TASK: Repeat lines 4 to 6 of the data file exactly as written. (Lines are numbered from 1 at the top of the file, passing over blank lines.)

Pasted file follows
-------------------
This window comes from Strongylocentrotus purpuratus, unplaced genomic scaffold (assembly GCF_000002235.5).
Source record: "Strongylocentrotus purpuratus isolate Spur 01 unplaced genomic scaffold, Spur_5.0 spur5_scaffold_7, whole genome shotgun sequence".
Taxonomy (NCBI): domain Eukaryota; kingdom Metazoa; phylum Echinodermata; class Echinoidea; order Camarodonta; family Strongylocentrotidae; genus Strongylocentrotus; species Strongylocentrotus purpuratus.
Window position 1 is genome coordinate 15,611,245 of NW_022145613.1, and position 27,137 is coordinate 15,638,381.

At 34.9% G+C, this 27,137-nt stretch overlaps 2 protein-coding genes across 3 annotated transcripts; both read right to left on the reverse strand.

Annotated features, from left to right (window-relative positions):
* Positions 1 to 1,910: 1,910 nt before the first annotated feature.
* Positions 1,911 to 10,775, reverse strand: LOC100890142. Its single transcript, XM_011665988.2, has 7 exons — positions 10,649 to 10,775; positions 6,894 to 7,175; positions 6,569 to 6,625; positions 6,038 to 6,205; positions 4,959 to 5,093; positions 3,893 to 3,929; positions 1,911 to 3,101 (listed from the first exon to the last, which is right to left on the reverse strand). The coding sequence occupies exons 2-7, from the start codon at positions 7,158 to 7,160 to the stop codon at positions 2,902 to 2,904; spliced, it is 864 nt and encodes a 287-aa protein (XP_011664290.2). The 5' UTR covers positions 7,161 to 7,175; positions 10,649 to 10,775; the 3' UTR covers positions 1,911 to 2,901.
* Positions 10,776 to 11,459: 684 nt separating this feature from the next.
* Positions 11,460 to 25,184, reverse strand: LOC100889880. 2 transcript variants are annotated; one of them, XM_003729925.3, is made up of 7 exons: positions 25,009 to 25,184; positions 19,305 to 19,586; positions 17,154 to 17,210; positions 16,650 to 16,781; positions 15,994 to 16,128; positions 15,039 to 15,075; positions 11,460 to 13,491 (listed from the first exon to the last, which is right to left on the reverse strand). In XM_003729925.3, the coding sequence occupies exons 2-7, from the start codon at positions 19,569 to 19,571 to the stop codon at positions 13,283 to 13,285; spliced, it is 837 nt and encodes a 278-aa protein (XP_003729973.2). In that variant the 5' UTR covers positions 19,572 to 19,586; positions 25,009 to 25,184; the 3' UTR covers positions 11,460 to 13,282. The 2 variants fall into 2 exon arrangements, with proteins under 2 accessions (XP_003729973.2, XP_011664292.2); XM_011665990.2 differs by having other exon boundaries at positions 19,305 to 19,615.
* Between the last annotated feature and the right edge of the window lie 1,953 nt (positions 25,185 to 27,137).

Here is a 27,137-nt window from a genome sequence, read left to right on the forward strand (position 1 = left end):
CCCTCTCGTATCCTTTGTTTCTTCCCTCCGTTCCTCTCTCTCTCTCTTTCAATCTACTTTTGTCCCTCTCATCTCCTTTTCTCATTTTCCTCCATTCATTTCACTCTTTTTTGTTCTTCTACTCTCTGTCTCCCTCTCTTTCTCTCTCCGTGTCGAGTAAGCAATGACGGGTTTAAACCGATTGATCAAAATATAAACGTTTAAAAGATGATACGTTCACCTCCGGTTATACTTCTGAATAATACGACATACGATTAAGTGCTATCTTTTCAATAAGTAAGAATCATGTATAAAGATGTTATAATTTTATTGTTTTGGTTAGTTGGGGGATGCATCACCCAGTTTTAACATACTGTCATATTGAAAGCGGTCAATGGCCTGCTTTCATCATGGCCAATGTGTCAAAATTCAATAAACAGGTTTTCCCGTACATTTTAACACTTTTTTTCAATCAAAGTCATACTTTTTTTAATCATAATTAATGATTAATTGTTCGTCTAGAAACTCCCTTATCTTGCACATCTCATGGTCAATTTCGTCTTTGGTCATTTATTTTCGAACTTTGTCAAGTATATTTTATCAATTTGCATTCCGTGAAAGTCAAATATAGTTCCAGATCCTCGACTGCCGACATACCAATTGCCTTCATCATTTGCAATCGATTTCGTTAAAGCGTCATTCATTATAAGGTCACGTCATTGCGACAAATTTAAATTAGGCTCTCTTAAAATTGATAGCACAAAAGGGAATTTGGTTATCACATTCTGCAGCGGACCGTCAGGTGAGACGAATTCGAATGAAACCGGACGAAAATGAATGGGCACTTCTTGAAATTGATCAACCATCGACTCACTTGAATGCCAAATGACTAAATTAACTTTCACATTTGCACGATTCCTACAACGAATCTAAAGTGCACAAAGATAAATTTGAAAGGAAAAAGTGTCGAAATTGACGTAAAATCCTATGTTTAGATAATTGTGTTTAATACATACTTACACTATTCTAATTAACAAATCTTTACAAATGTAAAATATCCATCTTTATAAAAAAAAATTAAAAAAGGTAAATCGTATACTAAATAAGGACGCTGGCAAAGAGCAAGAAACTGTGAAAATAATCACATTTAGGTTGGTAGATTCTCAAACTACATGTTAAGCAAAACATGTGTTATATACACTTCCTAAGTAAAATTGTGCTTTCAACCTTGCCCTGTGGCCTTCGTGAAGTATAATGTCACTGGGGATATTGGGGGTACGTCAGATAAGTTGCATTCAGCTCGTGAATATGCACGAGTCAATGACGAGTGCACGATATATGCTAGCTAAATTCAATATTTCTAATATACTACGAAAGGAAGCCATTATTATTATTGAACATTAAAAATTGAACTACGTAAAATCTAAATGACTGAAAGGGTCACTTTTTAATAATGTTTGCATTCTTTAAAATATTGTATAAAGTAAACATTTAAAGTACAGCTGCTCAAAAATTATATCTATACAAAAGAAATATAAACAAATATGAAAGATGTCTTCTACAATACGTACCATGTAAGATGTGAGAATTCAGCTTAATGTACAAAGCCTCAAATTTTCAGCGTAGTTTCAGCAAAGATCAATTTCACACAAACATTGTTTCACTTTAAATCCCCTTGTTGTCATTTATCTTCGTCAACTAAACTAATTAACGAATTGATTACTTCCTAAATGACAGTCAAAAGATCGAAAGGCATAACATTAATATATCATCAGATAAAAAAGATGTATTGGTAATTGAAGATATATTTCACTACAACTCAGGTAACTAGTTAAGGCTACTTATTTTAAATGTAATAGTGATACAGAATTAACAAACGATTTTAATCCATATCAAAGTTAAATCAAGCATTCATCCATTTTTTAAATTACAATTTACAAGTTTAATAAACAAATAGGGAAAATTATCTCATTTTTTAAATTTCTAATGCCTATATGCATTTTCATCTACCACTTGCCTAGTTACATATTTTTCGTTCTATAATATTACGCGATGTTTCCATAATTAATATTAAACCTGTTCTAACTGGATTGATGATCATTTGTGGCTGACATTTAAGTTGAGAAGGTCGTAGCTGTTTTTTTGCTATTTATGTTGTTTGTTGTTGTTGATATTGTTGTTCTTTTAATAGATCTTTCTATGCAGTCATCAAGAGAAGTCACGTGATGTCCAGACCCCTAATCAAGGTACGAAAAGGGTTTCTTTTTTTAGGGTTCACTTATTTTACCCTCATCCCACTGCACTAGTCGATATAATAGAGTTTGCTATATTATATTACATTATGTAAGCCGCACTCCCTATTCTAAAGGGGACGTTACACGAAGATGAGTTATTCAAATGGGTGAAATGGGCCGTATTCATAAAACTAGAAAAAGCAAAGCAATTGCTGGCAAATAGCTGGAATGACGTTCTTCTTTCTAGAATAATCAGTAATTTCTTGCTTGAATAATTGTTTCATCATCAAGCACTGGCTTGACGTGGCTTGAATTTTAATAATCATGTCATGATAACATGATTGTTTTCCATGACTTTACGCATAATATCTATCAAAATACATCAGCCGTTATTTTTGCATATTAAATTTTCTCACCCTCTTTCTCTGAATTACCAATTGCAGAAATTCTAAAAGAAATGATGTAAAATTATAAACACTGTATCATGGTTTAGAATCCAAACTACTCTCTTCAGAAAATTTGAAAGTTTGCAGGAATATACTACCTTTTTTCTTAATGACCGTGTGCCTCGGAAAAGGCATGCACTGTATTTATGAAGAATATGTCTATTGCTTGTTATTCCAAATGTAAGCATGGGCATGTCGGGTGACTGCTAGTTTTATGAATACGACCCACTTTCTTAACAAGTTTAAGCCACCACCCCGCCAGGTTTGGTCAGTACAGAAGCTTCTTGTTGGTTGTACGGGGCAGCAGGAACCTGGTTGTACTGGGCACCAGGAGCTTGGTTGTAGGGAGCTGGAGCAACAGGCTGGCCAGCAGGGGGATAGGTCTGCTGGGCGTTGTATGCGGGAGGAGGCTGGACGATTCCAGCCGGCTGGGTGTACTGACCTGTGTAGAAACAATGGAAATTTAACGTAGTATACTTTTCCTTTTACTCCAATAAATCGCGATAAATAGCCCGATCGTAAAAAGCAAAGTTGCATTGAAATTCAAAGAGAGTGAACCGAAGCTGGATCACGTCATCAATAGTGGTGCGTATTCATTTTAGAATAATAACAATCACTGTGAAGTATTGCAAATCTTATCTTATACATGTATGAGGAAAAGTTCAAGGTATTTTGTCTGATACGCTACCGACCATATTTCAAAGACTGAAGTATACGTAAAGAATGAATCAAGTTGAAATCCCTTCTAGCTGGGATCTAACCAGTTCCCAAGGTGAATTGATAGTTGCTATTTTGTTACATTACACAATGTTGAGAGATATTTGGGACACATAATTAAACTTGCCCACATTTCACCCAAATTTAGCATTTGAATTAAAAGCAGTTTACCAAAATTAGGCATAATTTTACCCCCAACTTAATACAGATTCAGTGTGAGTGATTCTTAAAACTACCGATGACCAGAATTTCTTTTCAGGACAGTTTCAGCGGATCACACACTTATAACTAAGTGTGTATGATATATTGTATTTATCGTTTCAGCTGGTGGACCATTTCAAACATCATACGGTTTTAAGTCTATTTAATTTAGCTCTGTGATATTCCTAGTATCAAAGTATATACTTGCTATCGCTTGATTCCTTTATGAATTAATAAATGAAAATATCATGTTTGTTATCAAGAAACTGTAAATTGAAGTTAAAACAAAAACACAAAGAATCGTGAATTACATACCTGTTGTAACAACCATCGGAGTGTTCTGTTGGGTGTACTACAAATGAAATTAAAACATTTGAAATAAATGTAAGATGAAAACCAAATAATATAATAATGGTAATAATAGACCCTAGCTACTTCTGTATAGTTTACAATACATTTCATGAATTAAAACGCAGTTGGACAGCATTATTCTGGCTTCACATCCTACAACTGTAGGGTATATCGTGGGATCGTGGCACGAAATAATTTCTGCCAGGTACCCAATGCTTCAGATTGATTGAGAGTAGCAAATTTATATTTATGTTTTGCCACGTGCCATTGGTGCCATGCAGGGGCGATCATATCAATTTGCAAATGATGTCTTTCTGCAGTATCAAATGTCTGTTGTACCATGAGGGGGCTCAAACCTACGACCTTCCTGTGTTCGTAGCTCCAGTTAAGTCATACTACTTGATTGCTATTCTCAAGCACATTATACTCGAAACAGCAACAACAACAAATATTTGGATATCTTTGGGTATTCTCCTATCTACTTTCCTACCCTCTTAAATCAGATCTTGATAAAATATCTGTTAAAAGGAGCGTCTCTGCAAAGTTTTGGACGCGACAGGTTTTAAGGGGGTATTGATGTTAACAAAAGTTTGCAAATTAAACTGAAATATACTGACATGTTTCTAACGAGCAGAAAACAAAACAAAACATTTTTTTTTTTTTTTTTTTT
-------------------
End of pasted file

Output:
Window position 1 is genome coordinate 15,611,245 of NW_022145613.1, and position 27,137 is coordinate 15,638,381.

At 34.9% G+C, this 27,137-nt stretch overlaps 2 protein-coding genes across 3 annotated transcripts; both read right to left on the reverse strand.

Annotated features, from left to right (window-relative positions):